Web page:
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USA EPA pledges to clean up thorium contaminated Ridgewood site

EPA pledges $39M to clean Ridgewood site   Five businesses to relocate when radioactive cleanup work begins.  Thursday, August 3, 2017  by Christopher Barca, Associate Editor 

The Environmental Protection Agency is pouring nearly $40 million into the rehabilitation of a former Ridgewood factory that once produced radioactive materials for the Manhattan Project.

More than three years after the EPA first declared the plot of land on the Ridgewood-Bushwick border between 1125 and 1139 Irving Ave. a federal Superfund site, the agency announced last Friday it plans to spend $39.4 million on extensive, long-term remediation efforts there.

“Today’s comprehensive cleanup proposal addresses potential long-term risks through a combination of response actions,” the EPA’s announcement reads, “including permanent relocation of commercial businesses, demolishing contaminated buildings, excavating contaminated soil and cleaning or replacing contaminated sewers.”

To further discuss the plan, the EPA will hold a public meeting at 7 p.m. on Wednesday, Aug. 16 at the Audrey Johnson Day Care Center, located at 272 Moffat St., just one block south of the site in question.

The Wolff-Alport Chemical Co. occupied the plot of land in question from 1920 until 1954 and processed imported monazite sand among other chemicals.

Monazite contains up to 8 percent thorium, a radioactive element that the company sold to the federal government for use in the Manhattan Project, the top-secret program aimed at developing the atomic bombs that were eventually dropped on Japan during World War II.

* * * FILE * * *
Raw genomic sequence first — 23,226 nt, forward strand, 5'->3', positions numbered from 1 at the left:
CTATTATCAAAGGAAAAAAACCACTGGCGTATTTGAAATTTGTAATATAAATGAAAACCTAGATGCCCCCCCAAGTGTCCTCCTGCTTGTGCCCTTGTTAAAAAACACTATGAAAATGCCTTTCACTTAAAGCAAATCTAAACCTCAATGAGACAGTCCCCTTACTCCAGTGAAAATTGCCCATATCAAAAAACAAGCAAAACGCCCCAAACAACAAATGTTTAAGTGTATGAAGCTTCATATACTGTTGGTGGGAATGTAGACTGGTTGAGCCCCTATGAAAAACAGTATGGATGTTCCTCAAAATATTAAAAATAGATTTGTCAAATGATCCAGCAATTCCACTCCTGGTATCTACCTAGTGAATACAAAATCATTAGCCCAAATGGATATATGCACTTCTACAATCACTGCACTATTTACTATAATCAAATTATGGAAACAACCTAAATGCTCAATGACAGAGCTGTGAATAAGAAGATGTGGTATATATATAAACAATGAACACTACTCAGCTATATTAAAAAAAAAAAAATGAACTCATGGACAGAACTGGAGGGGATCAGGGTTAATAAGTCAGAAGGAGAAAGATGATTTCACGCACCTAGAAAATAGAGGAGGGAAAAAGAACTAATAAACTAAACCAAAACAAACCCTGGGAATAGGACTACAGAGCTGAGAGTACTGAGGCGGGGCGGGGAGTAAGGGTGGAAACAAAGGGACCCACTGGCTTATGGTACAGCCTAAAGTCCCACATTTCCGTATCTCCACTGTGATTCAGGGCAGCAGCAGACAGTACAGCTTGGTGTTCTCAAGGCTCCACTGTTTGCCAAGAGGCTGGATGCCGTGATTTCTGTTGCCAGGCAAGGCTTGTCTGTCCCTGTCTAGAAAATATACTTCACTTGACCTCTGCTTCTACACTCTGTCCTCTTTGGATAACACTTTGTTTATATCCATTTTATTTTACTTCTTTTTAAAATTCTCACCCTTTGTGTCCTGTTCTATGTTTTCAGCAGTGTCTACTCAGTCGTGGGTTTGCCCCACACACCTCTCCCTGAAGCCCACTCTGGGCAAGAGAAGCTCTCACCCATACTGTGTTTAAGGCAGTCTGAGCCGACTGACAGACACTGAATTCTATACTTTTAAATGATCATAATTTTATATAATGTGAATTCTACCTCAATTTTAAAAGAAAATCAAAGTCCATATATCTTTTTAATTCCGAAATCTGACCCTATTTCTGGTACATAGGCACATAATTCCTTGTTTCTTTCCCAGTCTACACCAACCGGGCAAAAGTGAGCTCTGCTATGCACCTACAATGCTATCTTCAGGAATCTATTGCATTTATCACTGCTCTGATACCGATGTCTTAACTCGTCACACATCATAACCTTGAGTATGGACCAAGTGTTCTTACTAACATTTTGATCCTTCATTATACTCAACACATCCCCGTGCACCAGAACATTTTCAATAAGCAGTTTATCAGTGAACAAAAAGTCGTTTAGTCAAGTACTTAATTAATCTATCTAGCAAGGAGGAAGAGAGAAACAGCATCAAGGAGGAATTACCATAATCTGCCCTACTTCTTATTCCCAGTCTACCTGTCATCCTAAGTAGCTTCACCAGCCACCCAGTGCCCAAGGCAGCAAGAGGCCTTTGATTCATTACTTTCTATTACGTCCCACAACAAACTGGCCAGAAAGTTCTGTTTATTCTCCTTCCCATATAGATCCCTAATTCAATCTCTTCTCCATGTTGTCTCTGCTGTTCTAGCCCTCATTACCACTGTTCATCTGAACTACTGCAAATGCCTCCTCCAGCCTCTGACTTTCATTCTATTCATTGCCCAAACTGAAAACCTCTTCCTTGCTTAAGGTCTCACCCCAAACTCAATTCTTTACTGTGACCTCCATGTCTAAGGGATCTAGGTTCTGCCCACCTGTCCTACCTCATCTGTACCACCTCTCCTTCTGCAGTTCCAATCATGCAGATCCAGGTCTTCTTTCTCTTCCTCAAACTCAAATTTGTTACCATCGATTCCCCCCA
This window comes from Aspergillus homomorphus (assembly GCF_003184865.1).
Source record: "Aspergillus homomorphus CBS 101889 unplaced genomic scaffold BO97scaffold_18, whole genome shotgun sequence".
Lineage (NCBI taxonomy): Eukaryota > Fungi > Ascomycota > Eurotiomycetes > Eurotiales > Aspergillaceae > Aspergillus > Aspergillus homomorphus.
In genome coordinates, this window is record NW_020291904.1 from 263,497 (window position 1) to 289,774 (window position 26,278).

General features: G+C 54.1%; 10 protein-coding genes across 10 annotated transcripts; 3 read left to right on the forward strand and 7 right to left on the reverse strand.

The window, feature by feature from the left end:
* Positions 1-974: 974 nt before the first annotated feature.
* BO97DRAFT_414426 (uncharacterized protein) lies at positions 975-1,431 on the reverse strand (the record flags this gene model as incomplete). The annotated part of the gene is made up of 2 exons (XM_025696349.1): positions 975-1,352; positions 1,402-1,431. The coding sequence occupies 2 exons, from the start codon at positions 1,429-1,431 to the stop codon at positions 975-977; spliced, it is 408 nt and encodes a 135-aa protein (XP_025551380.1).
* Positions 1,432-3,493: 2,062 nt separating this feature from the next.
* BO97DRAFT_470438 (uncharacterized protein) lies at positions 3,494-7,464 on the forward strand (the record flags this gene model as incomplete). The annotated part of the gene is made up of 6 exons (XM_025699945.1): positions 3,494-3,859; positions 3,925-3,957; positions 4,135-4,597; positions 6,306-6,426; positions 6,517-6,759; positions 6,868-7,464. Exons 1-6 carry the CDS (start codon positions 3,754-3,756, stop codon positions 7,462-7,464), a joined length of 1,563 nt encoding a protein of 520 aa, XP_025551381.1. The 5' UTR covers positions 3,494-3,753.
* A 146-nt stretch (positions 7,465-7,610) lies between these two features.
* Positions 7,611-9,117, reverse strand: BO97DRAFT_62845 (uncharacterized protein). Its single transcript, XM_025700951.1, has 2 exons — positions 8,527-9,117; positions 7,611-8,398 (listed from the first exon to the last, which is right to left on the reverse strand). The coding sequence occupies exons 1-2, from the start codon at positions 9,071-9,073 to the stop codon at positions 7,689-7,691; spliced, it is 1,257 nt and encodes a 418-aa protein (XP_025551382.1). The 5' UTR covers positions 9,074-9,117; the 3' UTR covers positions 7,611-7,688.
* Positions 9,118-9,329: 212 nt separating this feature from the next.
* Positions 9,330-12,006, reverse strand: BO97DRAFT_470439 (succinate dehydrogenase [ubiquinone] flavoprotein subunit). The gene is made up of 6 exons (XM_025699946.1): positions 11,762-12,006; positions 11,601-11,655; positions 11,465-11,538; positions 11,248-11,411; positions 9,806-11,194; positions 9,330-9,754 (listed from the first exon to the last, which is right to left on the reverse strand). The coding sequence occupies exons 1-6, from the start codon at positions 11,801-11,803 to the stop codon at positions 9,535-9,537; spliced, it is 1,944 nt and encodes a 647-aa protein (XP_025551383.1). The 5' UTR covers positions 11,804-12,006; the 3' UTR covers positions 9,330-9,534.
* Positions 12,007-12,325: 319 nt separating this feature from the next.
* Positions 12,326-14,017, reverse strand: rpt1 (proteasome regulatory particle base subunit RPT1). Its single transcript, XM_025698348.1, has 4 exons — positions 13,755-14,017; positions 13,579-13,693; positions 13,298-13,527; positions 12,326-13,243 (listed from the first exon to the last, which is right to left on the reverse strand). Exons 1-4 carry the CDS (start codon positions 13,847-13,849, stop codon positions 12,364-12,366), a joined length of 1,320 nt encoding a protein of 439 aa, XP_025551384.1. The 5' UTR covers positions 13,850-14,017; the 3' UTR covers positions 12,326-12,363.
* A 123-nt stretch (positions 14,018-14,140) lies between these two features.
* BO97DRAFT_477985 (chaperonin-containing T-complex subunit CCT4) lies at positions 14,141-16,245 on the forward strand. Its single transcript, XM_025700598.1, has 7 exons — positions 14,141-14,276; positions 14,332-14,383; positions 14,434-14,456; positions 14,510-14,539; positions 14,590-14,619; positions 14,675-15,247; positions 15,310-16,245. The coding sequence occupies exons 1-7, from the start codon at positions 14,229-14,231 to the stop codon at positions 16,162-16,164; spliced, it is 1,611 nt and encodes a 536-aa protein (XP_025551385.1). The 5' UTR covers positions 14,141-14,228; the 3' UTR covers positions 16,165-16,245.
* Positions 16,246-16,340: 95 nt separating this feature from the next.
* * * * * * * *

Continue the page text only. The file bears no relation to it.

During and after Wolff-Alport’s aiding of the Manhattan Project, the company regularly dumped thorium waste into the sewer system and on its property until 1947, when the Atomic Energy Commission ordered it to stop.

Wolff-Alport continued to sell thorium products to the government until 1954.

The EPA began investigating the level of contamination at the site in 2012, with the agency discovering radon gas leaks at two locations in and around it — in addition to higher than normal contamination levels below public sidewalks and in the sewer system.

About $2 million in short-term remediation efforts to curb the leaking of the harmful gas was spent at the time.

To further rectify the situation, the EPA plans to permanently relocate five businesses -— including a deli, a pair of auto body shops, a construction company and a warehouse — before tearing down the former factory buildings they reside in.

The EPA said it will “support and assist” the relocation of those entities.

Once that is complete, the agency will then excavate about 24,000 cubic yards of contaminated soil and dispose of it off-site, eliminating the potential threat of long-term health impacts posed by the radiation.

That solution is something Community Board 5 Chairman Vincent Arcuri Jr. advocated for years ago. Citing Wolff-Alport’s role in the secretive Manhattan Project, he told the Chronicle in 2014 there may have been operations at the former factory that weren’t ever made public — resulting in more contamination than believed.

“The real approach is to demolish and excavate the entire site,” Arcuri said, “in order to see what the extent of the contamination is.”

Also in 2014, the EPA released a 39-page report about the hazards at the Ridgewood site. While it was strongly worded at times, the report said radiation levels of 1,133 picocuries per gram were observed during one on-site visit.

That amount equates to about one-millionth of a millicure. In comparison, a heart scan produces about 30 millicuries of radiation.

Despite the seemingly low levels of hazardous materials, the EPA plugged a hole in an unoccupied storage area of nearby IS 384, from which radon gas was seeping, in addition to placing lead and steel shields underneath area sidewalks and building floors.

The agency said last Friday that those actions have sufficiently brought down the levels of radiation, while EPA spokesman Elias Rodriguez said the school will not be subjected to any further remediation efforts.

“Our sampling and assessment shows that IS 384 is not being impacted by the contamination at Wolff-Alport,” Rodriguez said in a Monday email.

In addition to the Aug. 16 meeting, the EPA is accepting public comments on the proposal through Aug. 28.

They can be emailed to EPA Remedial Project Manager Thomas Mongelli at

August 5, 2017 - Posted by | thorium, USA, wastes

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